This updated edition offers a comprehensive, penetrating, and informative guide to what is regarded as the classical period of German philosophy. Kant, Fichte, Hegel, and Schelling are all discussed in detail, along with contemporaries such as Hölderlin, Novalis, and Schopenhauer, whose influence was considerable but whose work is less well known in the English-speaking world. Leading scholars trace and explore the unifying themes of German Idealism and discuss its relationship to Romanticism, the Enlightenment, and the culture of eighteenth- and nineteenth-century Europe. This second edition offers an updated bibliography and includes three entirely new chapters, which address aesthetic reflection and human nature, the chemical revolution after Kant, and organism and system in German Idealism. The result is an illuminating overview of a rich and complex philosophical movement, and will appeal to a wide range of interested readers in philosophy, literature, theology, German studies, and the history of ideas.
About the Author
Karl Ameriks is McMahon-Hank Professor of Philosophy (emeritus) at the University of Notre Dame. He has published numerous books on Kant, including Kant's Theory of Mind (1982), Kant and the Fate of Autonomy (Cambridge, 2000), and Kant's Elliptical Path (2012), as well as other edited and translated volumes. He has also served as co-editor of the Cambridge Texts in the History of Philosophy series.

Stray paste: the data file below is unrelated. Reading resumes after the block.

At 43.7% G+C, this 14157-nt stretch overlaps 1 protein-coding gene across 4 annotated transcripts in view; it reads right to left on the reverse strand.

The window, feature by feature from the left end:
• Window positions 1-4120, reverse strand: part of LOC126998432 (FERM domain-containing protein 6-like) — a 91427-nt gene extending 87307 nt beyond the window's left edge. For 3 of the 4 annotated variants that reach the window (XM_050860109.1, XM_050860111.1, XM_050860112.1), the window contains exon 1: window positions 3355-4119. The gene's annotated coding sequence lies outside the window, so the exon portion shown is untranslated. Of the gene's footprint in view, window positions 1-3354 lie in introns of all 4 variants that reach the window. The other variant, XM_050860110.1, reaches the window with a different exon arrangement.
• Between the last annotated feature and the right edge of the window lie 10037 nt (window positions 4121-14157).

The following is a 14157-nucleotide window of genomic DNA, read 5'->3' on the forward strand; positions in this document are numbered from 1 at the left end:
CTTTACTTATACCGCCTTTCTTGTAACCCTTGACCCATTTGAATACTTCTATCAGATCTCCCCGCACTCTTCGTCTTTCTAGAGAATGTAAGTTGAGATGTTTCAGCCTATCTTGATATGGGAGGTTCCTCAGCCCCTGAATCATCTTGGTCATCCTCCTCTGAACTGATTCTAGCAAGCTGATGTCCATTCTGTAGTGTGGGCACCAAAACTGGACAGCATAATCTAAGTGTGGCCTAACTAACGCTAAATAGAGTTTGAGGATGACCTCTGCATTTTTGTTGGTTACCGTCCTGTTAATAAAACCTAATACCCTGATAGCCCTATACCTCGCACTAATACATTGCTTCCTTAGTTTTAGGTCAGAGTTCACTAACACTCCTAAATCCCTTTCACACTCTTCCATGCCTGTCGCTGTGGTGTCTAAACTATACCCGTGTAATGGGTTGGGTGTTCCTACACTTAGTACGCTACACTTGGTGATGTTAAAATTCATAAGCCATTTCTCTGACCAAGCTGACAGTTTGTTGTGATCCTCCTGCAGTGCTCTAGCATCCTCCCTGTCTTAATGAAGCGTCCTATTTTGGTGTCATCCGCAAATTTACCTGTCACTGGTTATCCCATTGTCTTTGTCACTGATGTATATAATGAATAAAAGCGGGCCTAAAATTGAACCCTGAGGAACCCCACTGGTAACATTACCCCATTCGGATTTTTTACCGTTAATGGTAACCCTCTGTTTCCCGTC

Table of ContentsIntroduction: interpreting German Idealism Karl Ameriks; 1. The Enlightenment and idealism Frederick Beiser; 2. Absolute idealism and the rejection of Kantian dualism Paul Guyer; 3. Kant's practical philosophy Allen W. Wood; 4. Aesthetic reflection and human nature: the Kantian thread in Early German Romanticism Jane Kneller; 5. The aesthetic holism of Hamann, Herder, and Schiller Daniel O. Dahlstrom; 6. All or nothing: systematicity and nihilism in Jacobi, Reinhold, and Maimon Paul Franks; 7. The early philosophy of Fichte and Schelling Rolf-Peter Horstmann; 8. Philosophy and the Chemical Revolution after Kant Michela Massimi; 9. Hölderlin and Novalis Charles Larmore; 10. Hegel's Phenomenology and Logic: an overview Terry Pinkard; 11. Hegel's practical philosophy: the realization of freedom Robert Pippin; 12. Organism and System in German Idealism Rachel Zuckert; 13. German realism: the self-limitation of idealist thinking in Fichte, Schelling, and Schopenhauer Günter Zölle; 14. Politics and the New Mythology: the turn to Late Romanticism Dieter Sturma; 15. German Idealism and the arts Andrew Bowie; 16. The legacy of idealism in the philosophy of Feuerbach, Marx, and Kierkegaard Karl Ameriks.